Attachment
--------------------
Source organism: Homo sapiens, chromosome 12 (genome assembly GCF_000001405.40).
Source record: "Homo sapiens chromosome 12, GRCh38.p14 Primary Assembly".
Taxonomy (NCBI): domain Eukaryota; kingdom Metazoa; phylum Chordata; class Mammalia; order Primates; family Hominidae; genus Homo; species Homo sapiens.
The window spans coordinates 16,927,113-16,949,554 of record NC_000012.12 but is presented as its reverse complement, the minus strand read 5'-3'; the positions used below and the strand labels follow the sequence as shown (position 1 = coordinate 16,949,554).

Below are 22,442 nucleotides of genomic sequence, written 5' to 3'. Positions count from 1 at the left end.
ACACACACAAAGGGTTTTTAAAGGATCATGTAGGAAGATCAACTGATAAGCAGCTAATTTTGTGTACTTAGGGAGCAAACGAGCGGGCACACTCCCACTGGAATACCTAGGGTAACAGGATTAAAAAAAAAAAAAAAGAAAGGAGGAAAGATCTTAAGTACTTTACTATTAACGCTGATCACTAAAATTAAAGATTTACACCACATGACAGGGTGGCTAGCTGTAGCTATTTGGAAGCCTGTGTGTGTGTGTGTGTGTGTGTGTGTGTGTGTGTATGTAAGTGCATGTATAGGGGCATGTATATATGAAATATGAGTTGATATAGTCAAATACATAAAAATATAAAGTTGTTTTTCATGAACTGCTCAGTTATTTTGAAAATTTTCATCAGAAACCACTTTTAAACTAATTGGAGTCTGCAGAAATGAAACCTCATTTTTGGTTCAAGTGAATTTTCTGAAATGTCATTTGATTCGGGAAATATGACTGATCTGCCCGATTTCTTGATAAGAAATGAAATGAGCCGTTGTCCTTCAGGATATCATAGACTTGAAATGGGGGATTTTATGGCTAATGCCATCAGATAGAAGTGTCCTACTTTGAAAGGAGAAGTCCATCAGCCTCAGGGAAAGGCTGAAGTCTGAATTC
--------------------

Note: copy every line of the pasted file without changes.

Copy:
Source organism: Homo sapiens, chromosome 12 (genome assembly GCF_000001405.40).
Source record: "Homo sapiens chromosome 12, GRCh38.p14 Primary Assembly".
Taxonomy (NCBI): domain Eukaryota; kingdom Metazoa; phylum Chordata; class Mammalia; order Primates; family Hominidae; genus Homo; species Homo sapiens.
The window spans coordinates 16,927,113-16,949,554 of record NC_000012.12 but is presented as its reverse complement, the minus strand read 5'-3'; the positions used below and the strand labels follow the sequence as shown (position 1 = coordinate 16,949,554).

Below are 22,442 nucleotides of genomic sequence, written 5' to 3'. Positions count from 1 at the left end.
ACACACACAAAGGGTTTTTAAAGGATCATGTAGGAAGATCAACTGATAAGCAGCTAATTTTGTGTACTTAGGGAGCAAACGAGCGGGCACACTCCCACTGGAATACCTAGGGTAACAGGATTAAAAAAAAAAAAAAAGAAAGGAGGAAAGATCTTAAGTACTTTACTATTAACGCTGATCACTAAAATTAAAGATTTACACCACATGACAGGGTGGCTAGCTGTAGCTATTTGGAAGCCTGTGTGTGTGTGTGTGTGTGTGTGTGTGTGTGTGTATGTAAGTGCATGTATAGGGGCATGTATATATGAAATATGAGTTGATATAGTCAAATACATAAAAATATAAAGTTGTTTTTCATGAACTGCTCAGTTATTTTGAAAATTTTCATCAGAAACCACTTTTAAACTAATTGGAGTCTGCAGAAATGAAACCTCATTTTTGGTTCAAGTGAATTTTCTGAAATGTCATTTGATTCGGGAAATATGACTGATCTGCCCGATTTCTTGATAAGAAATGAAATGAGCCGTTGTCCTTCAGGATATCATAGACTTGAAATGGGGGATTTTATGGCTAATGCCATCAGATAGAAGTGTCCTACTTTGAAAGGAGAAGTCCATCAGCCTCAGGGAAAGGCTGAAGTCTGAATTC